Rev David Robertson, who like Iain Campbell was a former Free Church moderator, wrote in his blog post after Iain’s death: “I don’t know what happened and I don’t want to know . . . God will judge.” (Only a secondary source documents that now, but Barb read the post by Robertson when it was on his own blog and she attempted to comment there.)
Isn’t that typical of what we hear from so many leaders when we make allegations about leaders’ misconduct — “I don’t want to know what happened.” This equates to: “Go away, scram you pestering victims and whistleblowers!”
But thankfully the Presbytery which oversees the church Campbell pastored has investigated the allegations made by Campbell’s wife. This is the result:
The Western Isles Presbytery has completed a thorough investigation into serious allegations about the conduct of the late Rev. Dr Iain D Campbell prior to his death. The Presbytery has now sadly concluded that elements of Dr Campbell’s moral conduct were contrary to, and censurable by, the Word of God (Bible), and seriously inconsistent with that expected of a Christian minister. (source)
Some of you may not know that Iain Campbell had been an internationally respected and admired leader in Reformed & Presbyterian circles. Wonderful tributes were written about him after his suicide. See for example here. Ref21 and Christian Focus scrubbed their tributes some time after the allegations became public. But the tribute by Professor Donald Macleod is still online here. Here’s a quote from it:
Iain D. Campbell was a brilliant communicator, in constant demand as a lecturer and conference-speaker. He had a quite extraordinary fluency of speech, but the fluency was disciplined by clarity, precision and careful arrangement. The delivery was effortless, though often passionate, the mastery of the subject complete, and while there was no trace of arrogance he spoke with the Bible-derived authority of a true preacher. … Iain D was a rare combination: an academic and a natural preacher…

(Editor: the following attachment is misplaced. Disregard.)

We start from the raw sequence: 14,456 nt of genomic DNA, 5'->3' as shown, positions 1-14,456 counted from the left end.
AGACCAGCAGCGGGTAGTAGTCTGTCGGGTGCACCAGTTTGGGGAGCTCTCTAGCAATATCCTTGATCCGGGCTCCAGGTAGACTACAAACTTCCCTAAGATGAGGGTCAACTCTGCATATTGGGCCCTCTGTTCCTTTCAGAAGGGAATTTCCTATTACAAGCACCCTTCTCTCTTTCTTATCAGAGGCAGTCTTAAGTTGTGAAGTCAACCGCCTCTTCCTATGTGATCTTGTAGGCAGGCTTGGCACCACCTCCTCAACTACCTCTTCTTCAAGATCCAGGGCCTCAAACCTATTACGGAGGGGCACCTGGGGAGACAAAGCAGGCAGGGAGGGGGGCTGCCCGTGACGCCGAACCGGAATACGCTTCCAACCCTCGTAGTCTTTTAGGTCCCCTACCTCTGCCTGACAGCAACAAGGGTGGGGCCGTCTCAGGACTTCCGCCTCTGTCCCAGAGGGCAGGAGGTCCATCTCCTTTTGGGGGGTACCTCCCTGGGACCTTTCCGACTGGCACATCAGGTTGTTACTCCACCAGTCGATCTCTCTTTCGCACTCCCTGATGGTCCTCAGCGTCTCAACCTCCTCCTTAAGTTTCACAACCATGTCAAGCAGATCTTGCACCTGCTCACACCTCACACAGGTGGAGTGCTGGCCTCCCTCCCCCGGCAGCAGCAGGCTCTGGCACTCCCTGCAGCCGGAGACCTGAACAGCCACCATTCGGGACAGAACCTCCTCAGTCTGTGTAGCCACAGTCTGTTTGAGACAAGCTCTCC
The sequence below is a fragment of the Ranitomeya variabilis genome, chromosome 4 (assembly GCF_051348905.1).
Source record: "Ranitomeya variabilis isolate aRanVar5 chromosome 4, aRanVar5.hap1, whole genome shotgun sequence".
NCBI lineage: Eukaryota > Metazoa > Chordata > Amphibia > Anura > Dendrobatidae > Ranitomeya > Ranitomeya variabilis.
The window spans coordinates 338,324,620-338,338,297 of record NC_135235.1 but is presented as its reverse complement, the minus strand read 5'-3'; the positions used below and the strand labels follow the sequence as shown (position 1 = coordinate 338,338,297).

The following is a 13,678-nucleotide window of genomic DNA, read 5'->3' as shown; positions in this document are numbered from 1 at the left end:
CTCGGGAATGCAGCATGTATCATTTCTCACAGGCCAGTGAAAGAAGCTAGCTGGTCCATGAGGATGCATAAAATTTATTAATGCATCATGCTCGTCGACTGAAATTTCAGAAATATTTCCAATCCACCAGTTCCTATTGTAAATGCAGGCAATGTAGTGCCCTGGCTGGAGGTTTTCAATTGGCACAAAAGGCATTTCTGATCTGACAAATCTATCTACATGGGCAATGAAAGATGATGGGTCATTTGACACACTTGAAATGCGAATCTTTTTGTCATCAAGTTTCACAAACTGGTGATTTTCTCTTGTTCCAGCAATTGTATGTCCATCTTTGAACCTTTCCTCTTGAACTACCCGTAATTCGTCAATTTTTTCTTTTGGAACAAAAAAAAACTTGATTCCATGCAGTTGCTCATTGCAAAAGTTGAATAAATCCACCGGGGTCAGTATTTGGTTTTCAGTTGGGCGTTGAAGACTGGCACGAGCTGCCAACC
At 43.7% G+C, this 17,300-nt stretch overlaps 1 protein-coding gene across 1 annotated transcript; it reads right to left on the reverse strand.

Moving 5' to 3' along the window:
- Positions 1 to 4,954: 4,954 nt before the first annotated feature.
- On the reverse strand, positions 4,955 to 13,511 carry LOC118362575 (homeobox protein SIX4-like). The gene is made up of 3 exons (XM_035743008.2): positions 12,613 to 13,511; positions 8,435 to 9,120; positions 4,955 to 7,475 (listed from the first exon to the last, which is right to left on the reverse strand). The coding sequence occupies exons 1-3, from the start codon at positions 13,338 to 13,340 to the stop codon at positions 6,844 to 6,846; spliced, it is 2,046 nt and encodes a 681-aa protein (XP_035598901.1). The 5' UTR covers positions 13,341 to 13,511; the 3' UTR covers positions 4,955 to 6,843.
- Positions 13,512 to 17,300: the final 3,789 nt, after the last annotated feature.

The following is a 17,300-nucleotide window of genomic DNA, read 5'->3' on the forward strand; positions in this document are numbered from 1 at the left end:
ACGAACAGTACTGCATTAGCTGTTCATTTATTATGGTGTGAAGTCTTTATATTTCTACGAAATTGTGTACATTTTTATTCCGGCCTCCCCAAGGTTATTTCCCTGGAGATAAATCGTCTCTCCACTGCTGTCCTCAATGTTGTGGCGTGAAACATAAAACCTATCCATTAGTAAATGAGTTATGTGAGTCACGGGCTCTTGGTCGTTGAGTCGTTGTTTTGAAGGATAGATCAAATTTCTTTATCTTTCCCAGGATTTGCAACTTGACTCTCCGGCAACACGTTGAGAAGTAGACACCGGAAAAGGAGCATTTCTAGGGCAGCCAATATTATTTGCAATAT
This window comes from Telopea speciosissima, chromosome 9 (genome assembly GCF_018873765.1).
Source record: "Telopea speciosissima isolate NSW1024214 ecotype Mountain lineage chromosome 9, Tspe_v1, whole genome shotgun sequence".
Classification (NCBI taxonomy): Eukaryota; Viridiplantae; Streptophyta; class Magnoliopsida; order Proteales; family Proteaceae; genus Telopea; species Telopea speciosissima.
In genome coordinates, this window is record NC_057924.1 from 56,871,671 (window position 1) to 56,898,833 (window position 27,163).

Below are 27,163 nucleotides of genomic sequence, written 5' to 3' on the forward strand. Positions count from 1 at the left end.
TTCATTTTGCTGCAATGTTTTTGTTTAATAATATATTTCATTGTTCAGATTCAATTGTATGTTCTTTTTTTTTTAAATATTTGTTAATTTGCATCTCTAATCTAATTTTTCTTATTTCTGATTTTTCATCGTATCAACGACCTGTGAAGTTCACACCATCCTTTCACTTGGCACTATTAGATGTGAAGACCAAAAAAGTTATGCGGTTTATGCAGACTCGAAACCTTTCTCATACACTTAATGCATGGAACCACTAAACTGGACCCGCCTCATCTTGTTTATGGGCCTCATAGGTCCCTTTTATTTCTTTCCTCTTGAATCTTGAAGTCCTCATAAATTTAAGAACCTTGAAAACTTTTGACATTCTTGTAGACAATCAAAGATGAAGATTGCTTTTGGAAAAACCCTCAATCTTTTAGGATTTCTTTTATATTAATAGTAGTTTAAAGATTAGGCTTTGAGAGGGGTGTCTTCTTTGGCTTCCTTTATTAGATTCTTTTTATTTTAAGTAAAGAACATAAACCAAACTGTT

…within hours of his death an American pastor was writing, ‘I never met or heard Dr Campbell in the flesh, but I knew him from sermon audios, and the sermons I heard told me all that I needed to know of the man. The reason for his high reputation was obvious. He was a man of transparent piety, for whom the Bible and the God of the Bible was a Being with whom he was familiar. The Bible irradiated everything he said…’
Yet Campbell been practising serious immorality for quite some time. The Times UK reported that the “incriminating emails on his computer appear to have exposed a series of affairs dating back to the 1990s.” UPDATE 1st Oct 2017— that report was incorrect. See the update at the top of this post.
The Presbytery of the Western Isles in the Free Church of Scotland is to be congratulated for doing a good investigation and announcing their result. In our experience, many church bodies that investigate allegations of heinous sin are not coming to the right decisions and are not willing to announce their decisions in public like this.